Extract from the Parliamentary record;
EDUCATION REGULATIONS AND FAITH SCHOOLS
SIR EDWARD LEIGH (GAINSBOROUGH) (CON): I beg to move,
That this House believes that Ofsted should respect the ability of faith
schools to teach their core beliefs in the context of respect and
toleration for others.
Unfortunately, there is no way of knowing the time of these debates, and
a number of colleagues, including the hon. Members for Southport (John
Pugh) and for Stoke-on-Trent Central (Tristram Hunt), would have liked
to have taken part in this important debate, but they have unmissable
commitments in their constituencies. I am grateful to those of my
colleagues who are here to support me.
Faith schools do a marvellous job. That is why parents love them, and I
am one of those parents. Of course, when we say faith schools, we are
overwhelmingly talking about Church schools. In the state sector there
are almost 7,000 faith schools, of which 4,500 are Church of England,
almost 2,000 are Catholic, 48 are Jewish, 18 Muslim, eight Sikh and four
Hindu. Last year, of the 693 best-performing state primary schools, 62%
were faith schools—a staggering percentage—even though they account
for only a third of primaries nationally.
Church schools are great motors of social mobility. They perform well
whatever the background of the pupils. Faith schools are ethnically
diverse. About a quarter of pupils of faith schools have an ethnic
background other than white British. In my son’s school it is over
60%. Far from preaching intolerance, these schools, because of their
strong, unifying, religious ethos, do more for social cohesion than a
thousand Home Office initiatives.
Many people’s experience of the Church of England or Roman Catholic
school at the end of their road is that it is a delightful haven of
well-behaved pupils from all backgrounds and highly motivated teachers
putting their heart and soul into the school and its community. But it
is faith schools that are under attack from the forces of intolerance,
so we must recognise their great contribution and encourage them to
carry on doing what they are doing so well.
Groups such as the British Humanist Association would like to ban faith
schools. They do no seem to care how much parents and pupils love them
or how well they perform—the very definition of intolerance. They try
to smear faith schools with what happened in Birmingham with the Trojan
horse scandal, but we all know that none of the Trojan horse schools was
a faith school. Faith schools should hold their heads up high and not
engage in the pre-emptive cringe and kowtow to the latest fashion. They
should stand by the principles that have made them such a success: love
of God and neighbour, pursuit of truth, high aspiration and discipline.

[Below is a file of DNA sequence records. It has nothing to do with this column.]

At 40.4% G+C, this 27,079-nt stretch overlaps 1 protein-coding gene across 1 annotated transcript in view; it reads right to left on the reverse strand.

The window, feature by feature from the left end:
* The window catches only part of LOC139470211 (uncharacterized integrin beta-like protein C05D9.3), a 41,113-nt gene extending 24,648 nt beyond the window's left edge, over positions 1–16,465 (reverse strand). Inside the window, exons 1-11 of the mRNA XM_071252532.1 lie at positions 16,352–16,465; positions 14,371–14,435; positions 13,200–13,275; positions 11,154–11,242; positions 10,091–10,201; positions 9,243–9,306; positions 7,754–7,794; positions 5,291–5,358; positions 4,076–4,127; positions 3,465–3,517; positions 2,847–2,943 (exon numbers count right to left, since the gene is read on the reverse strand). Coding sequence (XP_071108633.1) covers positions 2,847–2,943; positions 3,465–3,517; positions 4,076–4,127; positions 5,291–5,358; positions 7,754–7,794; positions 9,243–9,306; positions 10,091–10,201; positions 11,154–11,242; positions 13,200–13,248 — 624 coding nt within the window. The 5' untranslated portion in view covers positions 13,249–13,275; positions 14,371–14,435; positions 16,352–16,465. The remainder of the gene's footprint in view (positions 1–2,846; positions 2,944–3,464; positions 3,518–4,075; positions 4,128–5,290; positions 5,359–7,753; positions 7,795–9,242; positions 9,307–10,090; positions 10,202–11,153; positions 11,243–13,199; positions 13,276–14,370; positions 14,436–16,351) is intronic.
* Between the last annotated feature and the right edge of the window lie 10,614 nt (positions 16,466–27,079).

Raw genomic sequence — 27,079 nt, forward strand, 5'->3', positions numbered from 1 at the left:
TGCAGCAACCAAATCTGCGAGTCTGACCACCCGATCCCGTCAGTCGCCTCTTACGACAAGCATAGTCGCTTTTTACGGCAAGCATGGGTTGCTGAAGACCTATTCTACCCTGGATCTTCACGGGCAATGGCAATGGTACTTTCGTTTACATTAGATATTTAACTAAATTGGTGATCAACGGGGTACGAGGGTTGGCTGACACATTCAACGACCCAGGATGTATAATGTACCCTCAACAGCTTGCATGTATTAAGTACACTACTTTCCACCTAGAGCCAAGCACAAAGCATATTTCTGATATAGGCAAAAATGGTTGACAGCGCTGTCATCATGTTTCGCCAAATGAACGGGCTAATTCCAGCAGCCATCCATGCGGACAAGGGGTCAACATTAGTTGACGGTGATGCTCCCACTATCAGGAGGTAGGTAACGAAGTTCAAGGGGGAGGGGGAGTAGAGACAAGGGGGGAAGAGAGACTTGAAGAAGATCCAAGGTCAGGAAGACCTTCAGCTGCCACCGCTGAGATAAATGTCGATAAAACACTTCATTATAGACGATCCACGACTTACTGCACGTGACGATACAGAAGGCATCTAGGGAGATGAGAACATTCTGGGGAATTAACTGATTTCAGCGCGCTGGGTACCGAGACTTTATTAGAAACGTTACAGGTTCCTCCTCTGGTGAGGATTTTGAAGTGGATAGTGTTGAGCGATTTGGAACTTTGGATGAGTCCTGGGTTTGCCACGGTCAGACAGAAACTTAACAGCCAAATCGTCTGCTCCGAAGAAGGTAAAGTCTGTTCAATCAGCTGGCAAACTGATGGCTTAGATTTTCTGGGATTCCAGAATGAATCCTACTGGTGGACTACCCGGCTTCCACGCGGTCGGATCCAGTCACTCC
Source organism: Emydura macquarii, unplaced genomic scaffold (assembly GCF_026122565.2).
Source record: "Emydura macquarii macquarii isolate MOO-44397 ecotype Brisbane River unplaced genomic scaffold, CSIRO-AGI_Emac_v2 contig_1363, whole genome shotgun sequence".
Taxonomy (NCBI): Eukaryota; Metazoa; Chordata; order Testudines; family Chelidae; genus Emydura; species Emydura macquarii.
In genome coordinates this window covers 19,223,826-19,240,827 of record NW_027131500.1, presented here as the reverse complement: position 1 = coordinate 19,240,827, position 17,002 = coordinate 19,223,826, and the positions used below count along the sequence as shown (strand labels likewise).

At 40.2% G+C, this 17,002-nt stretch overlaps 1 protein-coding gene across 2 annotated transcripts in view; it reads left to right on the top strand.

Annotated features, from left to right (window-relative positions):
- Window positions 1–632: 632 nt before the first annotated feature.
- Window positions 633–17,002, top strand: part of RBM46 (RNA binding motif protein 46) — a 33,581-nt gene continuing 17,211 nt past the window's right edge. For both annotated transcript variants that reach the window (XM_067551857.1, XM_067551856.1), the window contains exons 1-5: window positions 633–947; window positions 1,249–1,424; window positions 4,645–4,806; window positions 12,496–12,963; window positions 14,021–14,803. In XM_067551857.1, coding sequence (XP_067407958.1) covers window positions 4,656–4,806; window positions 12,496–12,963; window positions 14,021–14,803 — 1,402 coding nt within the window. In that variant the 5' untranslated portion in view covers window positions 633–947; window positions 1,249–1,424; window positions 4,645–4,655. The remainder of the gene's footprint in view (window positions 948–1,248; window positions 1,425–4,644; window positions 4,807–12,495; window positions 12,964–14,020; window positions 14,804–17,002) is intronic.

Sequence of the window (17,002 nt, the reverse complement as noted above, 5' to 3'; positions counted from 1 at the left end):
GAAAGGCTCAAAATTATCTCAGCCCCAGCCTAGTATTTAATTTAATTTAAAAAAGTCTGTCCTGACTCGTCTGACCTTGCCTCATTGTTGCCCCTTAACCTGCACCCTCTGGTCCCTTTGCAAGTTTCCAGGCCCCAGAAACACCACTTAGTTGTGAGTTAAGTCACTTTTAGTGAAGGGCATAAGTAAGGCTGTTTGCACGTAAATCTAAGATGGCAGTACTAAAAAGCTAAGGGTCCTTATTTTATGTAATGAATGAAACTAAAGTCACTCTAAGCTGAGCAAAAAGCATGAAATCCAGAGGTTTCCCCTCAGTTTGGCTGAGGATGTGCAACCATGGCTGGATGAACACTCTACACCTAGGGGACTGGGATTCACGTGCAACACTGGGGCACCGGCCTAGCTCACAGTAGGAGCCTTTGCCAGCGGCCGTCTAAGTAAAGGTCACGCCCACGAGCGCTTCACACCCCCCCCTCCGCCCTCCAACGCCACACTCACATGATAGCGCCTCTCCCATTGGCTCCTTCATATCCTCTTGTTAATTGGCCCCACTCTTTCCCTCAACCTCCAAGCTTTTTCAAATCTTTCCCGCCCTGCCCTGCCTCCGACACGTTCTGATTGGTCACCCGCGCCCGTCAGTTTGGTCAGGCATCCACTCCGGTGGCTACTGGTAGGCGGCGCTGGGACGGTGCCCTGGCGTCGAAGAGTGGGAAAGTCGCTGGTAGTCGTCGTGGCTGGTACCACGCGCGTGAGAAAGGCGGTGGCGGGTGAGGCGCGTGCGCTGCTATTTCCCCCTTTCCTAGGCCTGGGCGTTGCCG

We do not want any dumbing down. Jewish schools should teach the Jewish
religion, and Christian schools should teach the Christian religion.
That is likely to give their pupils a better idea of their place in the
world, of their potential and of their obligations to others. Yes, they
should learn about other religions, which is necessary not only for
being a good citizen, but for being culturally aware, but that can take
place in the context of the school’s faith ethos. Of course pupils can
accept or reject the school’s world view, whether religious or
> secular. There are plenty of Christians in secular schools and plenty of
atheists in Christian schools. The law guarantees freedom of conscience.
But by the same token, governors, teachers, parents and pupils who want
a religious education also have freedom of conscience, and we must guard
their freedoms carefully.
MRS MARY GLINDON (NORTH TYNESIDE) (LAB): I congratulate the hon.
Gentleman on securing the debate. Does he agree that what is important
is the teaching of religious education in all schools so that all
children can understand religions and non-religions as they progress
through school? We should have proper RE teachers to give young people
the wide breadth of knowledge they need to understand everyone else in
the country and all those who live in their communities.
SIR EDWARD LEIGH: Yes, of course I agree. It is very important that RE
is a rigid academic discipline. Children must be aware of other faiths
and of comparative religion, but they must also have a firm grounding in
their own faith’s teachings, because that gives them a sense of
belonging and place.
KEVIN BRENNAN (CARDIFF WEST) (LAB): The hon. Gentleman rightly talks
about the need for a firm grounding. Is not the line that must be drawn
that no taxpayer-funded school should ever be involved in proselytising
SIR EDWARD LEIGH: I absolutely agree. I mentioned the thousands of
Church of England and Roman Catholic schools. I do not think that there
is any evidence that any of those schools are creating Christian
jihadists. I have six children, and they have attended faith schools in
the state and private sectors. The thought that any of those primary
schools in the maintained sector, whether Catholic or Anglican, is
teaching intolerance is completely absurd.